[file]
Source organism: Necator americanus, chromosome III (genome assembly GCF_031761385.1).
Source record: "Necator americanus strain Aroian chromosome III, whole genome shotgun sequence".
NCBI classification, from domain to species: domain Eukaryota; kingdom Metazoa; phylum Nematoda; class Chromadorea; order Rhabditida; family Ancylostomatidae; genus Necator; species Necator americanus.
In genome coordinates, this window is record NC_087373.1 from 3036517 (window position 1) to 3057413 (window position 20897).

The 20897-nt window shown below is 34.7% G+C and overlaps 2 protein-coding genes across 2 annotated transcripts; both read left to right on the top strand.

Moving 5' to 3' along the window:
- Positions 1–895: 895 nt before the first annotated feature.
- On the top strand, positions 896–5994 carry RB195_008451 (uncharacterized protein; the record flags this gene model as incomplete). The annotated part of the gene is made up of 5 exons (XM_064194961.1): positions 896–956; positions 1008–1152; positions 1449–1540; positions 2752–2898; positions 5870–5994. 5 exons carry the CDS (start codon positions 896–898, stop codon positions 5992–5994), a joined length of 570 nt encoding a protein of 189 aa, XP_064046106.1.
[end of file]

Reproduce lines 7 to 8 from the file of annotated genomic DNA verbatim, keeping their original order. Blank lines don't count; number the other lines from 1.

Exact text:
- Positions 1–895: 895 nt before the first annotated feature.
- On the top strand, positions 896–5994 carry RB195_008451 (uncharacterized protein; the record flags this gene model as incomplete). The annotated part of the gene is made up of 5 exons (XM_064194961.1): positions 896–956; positions 1008–1152; positions 1449–1540; positions 2752–2898; positions 5870–5994. 5 exons carry the CDS (start codon positions 896–898, stop codon positions 5992–5994), a joined length of 570 nt encoding a protein of 189 aa, XP_064046106.1.